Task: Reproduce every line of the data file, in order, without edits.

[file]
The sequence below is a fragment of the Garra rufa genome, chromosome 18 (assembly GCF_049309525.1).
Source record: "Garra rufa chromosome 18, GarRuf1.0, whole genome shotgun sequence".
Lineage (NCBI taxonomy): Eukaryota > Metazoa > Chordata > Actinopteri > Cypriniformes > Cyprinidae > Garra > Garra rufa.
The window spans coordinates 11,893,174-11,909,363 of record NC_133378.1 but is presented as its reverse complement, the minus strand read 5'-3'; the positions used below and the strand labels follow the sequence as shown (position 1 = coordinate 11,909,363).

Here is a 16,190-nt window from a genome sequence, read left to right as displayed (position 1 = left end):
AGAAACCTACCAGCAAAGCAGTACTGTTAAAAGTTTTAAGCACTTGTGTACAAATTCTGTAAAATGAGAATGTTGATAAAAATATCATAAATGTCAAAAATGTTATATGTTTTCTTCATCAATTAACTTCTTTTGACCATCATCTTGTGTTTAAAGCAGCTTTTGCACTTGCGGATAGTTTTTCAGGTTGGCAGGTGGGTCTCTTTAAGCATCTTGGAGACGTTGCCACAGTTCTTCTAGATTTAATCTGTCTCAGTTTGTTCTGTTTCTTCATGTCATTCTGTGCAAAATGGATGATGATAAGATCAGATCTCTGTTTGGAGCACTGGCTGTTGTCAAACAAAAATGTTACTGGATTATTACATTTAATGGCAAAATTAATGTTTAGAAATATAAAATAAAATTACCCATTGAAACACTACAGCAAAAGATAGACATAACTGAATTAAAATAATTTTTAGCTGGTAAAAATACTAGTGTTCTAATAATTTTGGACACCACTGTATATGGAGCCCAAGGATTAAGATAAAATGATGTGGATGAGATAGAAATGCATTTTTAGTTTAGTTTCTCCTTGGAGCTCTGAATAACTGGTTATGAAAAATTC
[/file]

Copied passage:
The sequence below is a fragment of the Garra rufa genome, chromosome 18 (assembly GCF_049309525.1).
Source record: "Garra rufa chromosome 18, GarRuf1.0, whole genome shotgun sequence".
Lineage (NCBI taxonomy): Eukaryota > Metazoa > Chordata > Actinopteri > Cypriniformes > Cyprinidae > Garra > Garra rufa.
The window spans coordinates 11,893,174-11,909,363 of record NC_133378.1 but is presented as its reverse complement, the minus strand read 5'-3'; the positions used below and the strand labels follow the sequence as shown (position 1 = coordinate 11,909,363).

Here is a 16,190-nt window from a genome sequence, read left to right as displayed (position 1 = left end):
AGAAACCTACCAGCAAAGCAGTACTGTTAAAAGTTTTAAGCACTTGTGTACAAATTCTGTAAAATGAGAATGTTGATAAAAATATCATAAATGTCAAAAATGTTATATGTTTTCTTCATCAATTAACTTCTTTTGACCATCATCTTGTGTTTAAAGCAGCTTTTGCACTTGCGGATAGTTTTTCAGGTTGGCAGGTGGGTCTCTTTAAGCATCTTGGAGACGTTGCCACAGTTCTTCTAGATTTAATCTGTCTCAGTTTGTTCTGTTTCTTCATGTCATTCTGTGCAAAATGGATGATGATAAGATCAGATCTCTGTTTGGAGCACTGGCTGTTGTCAAACAAAAATGTTACTGGATTATTACATTTAATGGCAAAATTAATGTTTAGAAATATAAAATAAAATTACCCATTGAAACACTACAGCAAAAGATAGACATAACTGAATTAAAATAATTTTTAGCTGGTAAAAATACTAGTGTTCTAATAATTTTGGACACCACTGTATATGGAGCCCAAGGATTAAGATAAAATGATGTGGATGAGATAGAAATGCATTTTTAGTTTAGTTTCTCCTTGGAGCTCTGAATAACTGGTTATGAAAAATTC